The Center of Self: a place of dignity

Excerpt from the book I’m working on: Momentous Health, shaping a better world through a better self. Due out October 2016. This passage gives a glimpse into my trip to La Paz, Honduras over Thanksgiving 2013, where I visited the Children of Love Foundation.


A line meandered down the dirt road outside the chapel. Little hands grasped the wrought-iron gate as children’s dirty faces peered through, patiently waiting to get in. The chapel was simple––one large rectangular room, red brick walls, arched windows on each side that allowed light and fresh air to enter. Center front, beneath the peak of the tin roof, more light filtered through a lead-glass cross inserted into the wall. Its t-shaped reflection rested below on the shiny linoleum floor.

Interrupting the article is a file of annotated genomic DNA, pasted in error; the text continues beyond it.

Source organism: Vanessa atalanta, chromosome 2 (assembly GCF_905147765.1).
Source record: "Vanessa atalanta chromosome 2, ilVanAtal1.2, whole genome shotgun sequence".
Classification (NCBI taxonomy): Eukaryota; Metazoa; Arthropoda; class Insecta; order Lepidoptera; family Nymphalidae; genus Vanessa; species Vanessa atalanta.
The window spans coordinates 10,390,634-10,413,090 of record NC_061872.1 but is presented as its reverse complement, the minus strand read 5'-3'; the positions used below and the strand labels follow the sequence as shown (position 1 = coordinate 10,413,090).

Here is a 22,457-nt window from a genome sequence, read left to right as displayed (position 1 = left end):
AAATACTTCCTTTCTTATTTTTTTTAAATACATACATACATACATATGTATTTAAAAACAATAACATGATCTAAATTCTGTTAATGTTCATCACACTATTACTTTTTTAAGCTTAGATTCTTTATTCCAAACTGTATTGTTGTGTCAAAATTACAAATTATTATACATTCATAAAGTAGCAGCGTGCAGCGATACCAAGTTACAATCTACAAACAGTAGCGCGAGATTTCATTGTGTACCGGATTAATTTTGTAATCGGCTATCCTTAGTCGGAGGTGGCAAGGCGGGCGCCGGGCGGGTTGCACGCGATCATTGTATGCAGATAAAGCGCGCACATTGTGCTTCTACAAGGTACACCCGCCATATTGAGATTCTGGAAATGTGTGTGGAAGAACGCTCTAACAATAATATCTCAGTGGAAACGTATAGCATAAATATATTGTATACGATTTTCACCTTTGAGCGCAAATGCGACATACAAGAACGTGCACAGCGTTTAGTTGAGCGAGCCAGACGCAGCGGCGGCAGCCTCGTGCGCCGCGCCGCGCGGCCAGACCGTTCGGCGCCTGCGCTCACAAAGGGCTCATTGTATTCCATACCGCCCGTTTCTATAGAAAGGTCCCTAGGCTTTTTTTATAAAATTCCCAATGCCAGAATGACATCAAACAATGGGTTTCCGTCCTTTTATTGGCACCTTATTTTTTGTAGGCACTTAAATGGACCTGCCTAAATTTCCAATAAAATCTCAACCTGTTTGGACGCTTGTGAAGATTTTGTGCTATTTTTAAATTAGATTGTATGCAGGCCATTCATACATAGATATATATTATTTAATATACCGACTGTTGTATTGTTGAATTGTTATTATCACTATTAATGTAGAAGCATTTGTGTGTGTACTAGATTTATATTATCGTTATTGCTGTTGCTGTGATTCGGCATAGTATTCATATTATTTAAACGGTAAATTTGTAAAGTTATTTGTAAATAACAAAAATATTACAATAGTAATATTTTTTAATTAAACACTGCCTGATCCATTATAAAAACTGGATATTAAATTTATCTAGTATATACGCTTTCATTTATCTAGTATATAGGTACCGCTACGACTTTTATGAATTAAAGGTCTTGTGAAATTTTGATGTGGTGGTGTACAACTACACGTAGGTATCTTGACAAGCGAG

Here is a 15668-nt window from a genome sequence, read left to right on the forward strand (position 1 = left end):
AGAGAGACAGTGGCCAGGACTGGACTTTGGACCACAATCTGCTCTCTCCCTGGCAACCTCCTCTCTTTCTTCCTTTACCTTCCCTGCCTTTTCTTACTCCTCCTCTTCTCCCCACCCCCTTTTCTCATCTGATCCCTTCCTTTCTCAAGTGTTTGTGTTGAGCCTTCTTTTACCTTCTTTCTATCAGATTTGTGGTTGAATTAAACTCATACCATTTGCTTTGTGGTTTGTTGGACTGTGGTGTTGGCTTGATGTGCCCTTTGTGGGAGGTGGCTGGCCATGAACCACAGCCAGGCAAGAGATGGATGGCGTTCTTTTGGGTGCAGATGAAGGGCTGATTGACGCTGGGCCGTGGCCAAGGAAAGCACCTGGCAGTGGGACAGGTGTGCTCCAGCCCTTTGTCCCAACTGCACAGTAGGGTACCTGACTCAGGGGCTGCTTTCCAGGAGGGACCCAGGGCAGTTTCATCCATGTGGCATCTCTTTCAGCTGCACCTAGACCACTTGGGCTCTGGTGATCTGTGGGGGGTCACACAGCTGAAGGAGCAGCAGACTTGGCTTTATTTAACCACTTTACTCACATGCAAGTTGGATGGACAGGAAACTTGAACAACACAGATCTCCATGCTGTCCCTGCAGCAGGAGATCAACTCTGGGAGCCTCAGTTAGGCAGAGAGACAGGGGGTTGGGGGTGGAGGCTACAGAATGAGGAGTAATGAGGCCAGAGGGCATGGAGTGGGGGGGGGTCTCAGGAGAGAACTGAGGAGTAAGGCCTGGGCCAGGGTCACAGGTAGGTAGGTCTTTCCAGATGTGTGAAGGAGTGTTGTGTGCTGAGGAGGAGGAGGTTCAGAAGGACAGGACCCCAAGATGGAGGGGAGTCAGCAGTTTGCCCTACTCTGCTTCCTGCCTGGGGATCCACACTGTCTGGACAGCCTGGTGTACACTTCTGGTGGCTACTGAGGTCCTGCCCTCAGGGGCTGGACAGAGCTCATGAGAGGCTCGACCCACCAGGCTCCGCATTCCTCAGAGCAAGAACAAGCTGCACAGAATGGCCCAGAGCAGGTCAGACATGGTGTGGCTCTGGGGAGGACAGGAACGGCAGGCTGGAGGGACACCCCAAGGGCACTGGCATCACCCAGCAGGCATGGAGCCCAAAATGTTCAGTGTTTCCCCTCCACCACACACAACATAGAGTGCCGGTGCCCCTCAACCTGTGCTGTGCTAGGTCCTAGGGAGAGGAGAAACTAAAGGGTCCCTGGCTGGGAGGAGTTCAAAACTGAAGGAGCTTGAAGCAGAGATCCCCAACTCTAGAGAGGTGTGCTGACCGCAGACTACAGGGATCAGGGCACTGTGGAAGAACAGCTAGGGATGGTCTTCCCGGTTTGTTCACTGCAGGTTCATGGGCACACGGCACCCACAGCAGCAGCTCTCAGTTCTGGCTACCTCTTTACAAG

As I peeled the little boy’s soiled socks from his feet, I held my breath, focusing on not throwing up. The smell was overbearing, like getting a whiff of an overused Porta Potty on a sweltering day. This might have been the first time this child had had his feet washed in weeks.

I dipped a plastic container in a bucket, retrieved some cool clear water, and slowly poured it over the boy’s feet. The water dripped down his ankles, between toes and ragged nails, and into a second bucket below, the water now as murky as the reasons to why I was in this third-world country. How will shoes help where poverty affects 60 percent of the population? [1] I wondered, as I dipped the container into the fresh water again and again. The boy remained still, his little face unsure of how to respond to this cleansing. After finally washing away the grime, I dried the boy’s feet with a towel, then slipped new socks and proper-fitting shoes upon his now clean feet. He smiled. I smiled. We parted with a hug––language we both understood.



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